(in rough draft form, memoir #1)
There it was, the classified I had been waiting for. The job didn’t sound mundane. It sounded creative and interesting, and I could have a persona. I liked jobs I could create myself into characters with.
Faces, International. A talent marketing magazine. The entertainment industry.
What more could I ask for?
I wanted the job as a talent consultant, I could see myself in an office molding young and old ingenues. Deciding their fate. Would we, the magazine the industry trusted, be providing them with the best of the best?
I believed the hype. But they relegated me to a receptionist to start, with the promise that when the next consultant position became available, I was at the top of the list.
I hated being a receptionist!
My job was to make appointments for the eager beavers to come in and interview. The phones would ring off the hook whenever one of our commercials was on the radio. It was like an onslaught to my entire being as I tried to keep up and maintain any composure as I stuck little colored pins into a corkboard in the time slots available. Sometimes we would book from over a hundred phone calls in the hour between those recorded promises. I would get more and more frantic and overwhelmed. Go into my out-of-body bubble.
Not everyone on the other end of the line appreciated what I was doing for them. Giving them entry into the world of fantasy and fame. And I wasn’t always nice back. Make them work for it, I thought.
Management didn’t always see this as the correct approach.
But I was being paid half my old job, and I would not take someone’s attitude. I had my own to give.
When we opened the doors to the hopefuls who arrived for their “screen tests” I saw the eagerness in their faces. The questions of would they be good enough, could they get accepted? Behind the scene, they didn’t know that we had our standards. Could they afford it?
I pushed a questionnaire towards them and had them plonk down in the reception area. And then I had them wait.
We needed the suspense. The rise in heartbeat till the moment of reckoning.
Finally, a consultant walked briskly in and called their name, then whisked them back to the offices that displayed the awe-inspiring tools of the trade; video recorder, tv and slide viewer.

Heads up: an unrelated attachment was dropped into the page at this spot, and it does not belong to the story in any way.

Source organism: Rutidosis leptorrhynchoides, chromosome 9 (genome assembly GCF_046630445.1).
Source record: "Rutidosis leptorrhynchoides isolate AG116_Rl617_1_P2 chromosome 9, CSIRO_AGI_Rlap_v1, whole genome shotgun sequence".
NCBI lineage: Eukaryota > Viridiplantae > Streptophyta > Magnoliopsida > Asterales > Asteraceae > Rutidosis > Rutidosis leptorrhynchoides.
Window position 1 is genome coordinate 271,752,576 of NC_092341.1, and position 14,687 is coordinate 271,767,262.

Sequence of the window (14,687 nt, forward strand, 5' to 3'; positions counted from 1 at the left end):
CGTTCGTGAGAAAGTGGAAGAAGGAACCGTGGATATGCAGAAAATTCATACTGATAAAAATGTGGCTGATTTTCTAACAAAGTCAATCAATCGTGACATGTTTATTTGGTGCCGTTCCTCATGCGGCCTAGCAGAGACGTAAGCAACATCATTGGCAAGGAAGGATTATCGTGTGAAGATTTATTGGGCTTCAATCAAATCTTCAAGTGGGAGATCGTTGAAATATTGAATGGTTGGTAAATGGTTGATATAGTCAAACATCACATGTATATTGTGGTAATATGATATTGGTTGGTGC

I wanted to be that consultant! They promised me it. But I had a big heart and a bigger mouth when I told a good friend about Faces. She was a statuesque, German – with an accent, ex runway model who needed a job. And boy, they couldn’t wait to hire her.
But, wait again, that should be my job.
I wanted to arrive in the reception area in my stiletto heels, playing the part of the expert decision-maker. Placing feet on the yellow brick road.
And they gave it to HER!
I was not magnanimous. I was furious. And hell has no fury like a RIA scorned.
I started slamming the phones, getting huffy with the rest of the staff, and being unpleasant. There was too much going on in my brain. The ringing phones, the insistent callers, the damn pins that kept falling off the board I threw them on as I was in such a hurry to get them booked for an appointment and out of my way.
And I frenzied myself right out of a job and was escorted out the door in disgrace.
That got my attention. And I couldn’t let my parents, who I was still living with, know.
I was to be responsible again. Not get myself fired.
So I did something brave and desperate.
The next morning was an office meeting day. I marched myself in when the doors opened, refused to leave, and pleaded my case. To everyone. Crying hysterically while gulping air between my pleas seemed to help. And the part-owner being up from Los Angeles was a blessing, too.
By the end of the meeting, they took a vote, and I was… PROMOTED! To talent consultant.
They had seen my potential or had figured out I was someone that would put my all into the job. Take a risk, they thought.
I became a happy camper with commissions to make. I was ruthless but kind. Offered honest hope or turned down the unacceptable.
I could make someone’s dreams come true.
I would be a talent consultant extraordinaire.